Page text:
A chunk of steel with a sharp edge and a piece of wood for a handle. Tools for working wood do not get any more basic than this. Chisels are not that hard to learn to use and learning to use the proper chisel for the task at hand is simple as well.
Chisels are a good example of getting what you pay for. Cheap ones are not worth your time. Most of the time they will not hold an edge, which is the worst thing possible in a chisel. Spend a little extra on a quality set and you will not be disappointed. I have had good luck with Footprint and Sorby chisels, both of which are made in England.
Types of Chisels
There are many different types of chisels, but the ones you will find the most use for are beveled edge Bench chisels, Sash Mortise chisels and Registered Mortise chisels. Bench chisels are primarily for paring with hand pressure and mortise chisels are made to withstand the heavy pounding from a mallet. Bench chisels can be tapped with a hammer, but they should be the “hooped” variety to avoid splitting the handle.
I cannot over emphasize the importance of sharp chisels. Sharp chisels are necessary for any kind of accurate work and dull chisels are dangerous at best. A sharp chisel is easier and safer to use and gets better results. A good way to check for sharpness is to pare a little bit of endgrain and look at the surface left by the chisel. If it is not smooth and burnished, your chisel could stand a bit of attention. (See the sharpening chapter for more). Mortise chisels don’t need to be quite as sharp as bench chisels, but it does make them more efficient. I do tend to let them go longer between honings even though I know better.
Be sure to keep all chisels away from nails, screws and any other edge nicking material. It doesn’t take much to destroy, at least temporarily, a perfect edge.
There are several other types of chisels that you will find beneficial. Some of them you can buy and others you will have to make yourself.
Pattern and Crank-necked chisels are just variations on bench chisels. Pattern chisels have long thin blades and crank-neck chisels have a bend at the handle to get it out of the way when paring in the middle of a board or other awkward location. I have the 1/2″ size of each.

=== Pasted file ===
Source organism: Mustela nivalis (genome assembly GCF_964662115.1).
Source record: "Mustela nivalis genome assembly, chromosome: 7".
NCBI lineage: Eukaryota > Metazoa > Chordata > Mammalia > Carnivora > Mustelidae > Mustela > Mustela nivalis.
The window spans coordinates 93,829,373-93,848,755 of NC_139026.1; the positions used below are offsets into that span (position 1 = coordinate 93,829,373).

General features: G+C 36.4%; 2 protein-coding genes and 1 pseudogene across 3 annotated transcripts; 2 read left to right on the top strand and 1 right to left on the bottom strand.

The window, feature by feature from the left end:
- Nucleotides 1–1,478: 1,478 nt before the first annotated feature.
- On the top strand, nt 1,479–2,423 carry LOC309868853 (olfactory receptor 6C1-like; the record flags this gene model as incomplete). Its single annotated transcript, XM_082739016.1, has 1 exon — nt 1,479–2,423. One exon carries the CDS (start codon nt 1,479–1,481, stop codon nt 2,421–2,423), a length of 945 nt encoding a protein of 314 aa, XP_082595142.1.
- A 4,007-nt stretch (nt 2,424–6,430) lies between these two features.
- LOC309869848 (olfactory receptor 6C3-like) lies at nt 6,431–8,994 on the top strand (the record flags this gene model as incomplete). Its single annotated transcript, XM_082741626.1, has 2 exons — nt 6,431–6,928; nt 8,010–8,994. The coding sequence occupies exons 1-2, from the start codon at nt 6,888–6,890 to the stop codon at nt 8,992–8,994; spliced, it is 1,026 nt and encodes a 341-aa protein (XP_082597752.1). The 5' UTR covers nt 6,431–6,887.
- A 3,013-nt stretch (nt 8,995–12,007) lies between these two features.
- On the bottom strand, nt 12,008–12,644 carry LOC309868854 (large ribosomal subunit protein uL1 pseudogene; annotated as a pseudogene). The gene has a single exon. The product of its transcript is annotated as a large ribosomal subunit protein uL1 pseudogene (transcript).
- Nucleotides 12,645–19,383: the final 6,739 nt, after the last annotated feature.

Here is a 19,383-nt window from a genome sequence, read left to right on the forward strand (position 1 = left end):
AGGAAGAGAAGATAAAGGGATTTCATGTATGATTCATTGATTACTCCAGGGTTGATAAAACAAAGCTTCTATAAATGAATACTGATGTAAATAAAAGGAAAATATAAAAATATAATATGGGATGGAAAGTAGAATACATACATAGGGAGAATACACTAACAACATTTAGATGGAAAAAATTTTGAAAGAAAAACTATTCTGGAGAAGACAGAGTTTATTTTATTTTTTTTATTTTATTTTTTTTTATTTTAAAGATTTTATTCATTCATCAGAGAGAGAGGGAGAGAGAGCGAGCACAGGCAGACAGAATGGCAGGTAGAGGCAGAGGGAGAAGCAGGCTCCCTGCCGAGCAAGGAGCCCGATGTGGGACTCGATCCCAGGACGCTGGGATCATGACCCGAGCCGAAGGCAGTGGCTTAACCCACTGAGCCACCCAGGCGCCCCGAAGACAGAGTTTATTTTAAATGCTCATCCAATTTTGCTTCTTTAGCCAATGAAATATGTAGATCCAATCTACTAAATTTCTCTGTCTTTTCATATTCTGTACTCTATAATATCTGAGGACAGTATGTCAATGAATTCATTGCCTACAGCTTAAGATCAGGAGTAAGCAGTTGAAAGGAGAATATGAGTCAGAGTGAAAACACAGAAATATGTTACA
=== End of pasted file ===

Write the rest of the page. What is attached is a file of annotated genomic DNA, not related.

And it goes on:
A 1/4″ In-cannel gouge is extremely helpful when setting hardware that has curved edges. Unlike a carving gouge the bevel is on the inside of the curve allowing you to chop straight down with ease.
I have two small chisels that I made for working on keyholes. One is a 1/16″ mortise chisel and the other is a very thin, flat 1/4″ bench chisel. Two other chisels that are a good idea to have are, a 3/8″ bench chisel ground down very thin and a Lock mortise chisel. The thin 3/8″ chisel finds it’s way into narrow gaps of some dovetails and other narrow spots that most chisels can’t reach. The lock mortise chisel has two 90-degree bends to enable you to get into some awkward locations that no other chisel can reach.
Using Bench Chisels
I place a lot of importance on using chisels. Dexterity with a chisel is a skill that will never let you down and it just may get you out of a tight spot when no other tool
will do the job.
While there are many quality chisels available, the Sorby paring chisels I use have an advantage over most other chisels; they are fitted with “London Pattern” boxwood handles. In my opinion there is no better shape for a paring chisel handle. These are much better than the typical round handles found on most chisels. London Pattern handles can be held comfortably many different ways and with narrow chisels they won’t roll off your bench.
The first thing to take into consideration when using your chisels is that there is not a wrong way to hold them. Some ways just work better than others. A general rule to think about is the closer your chisel is to your body the better control you will have. The chisel has more stability this way. Sometimes I even use my chin to aid stability and to push the chisel when practical. And don’t be afraid to choke up on the blade with your hand either. Your fingers will act as a stop and help you control the cut. This is really good for paring when there is no back up board to prevent blowouts.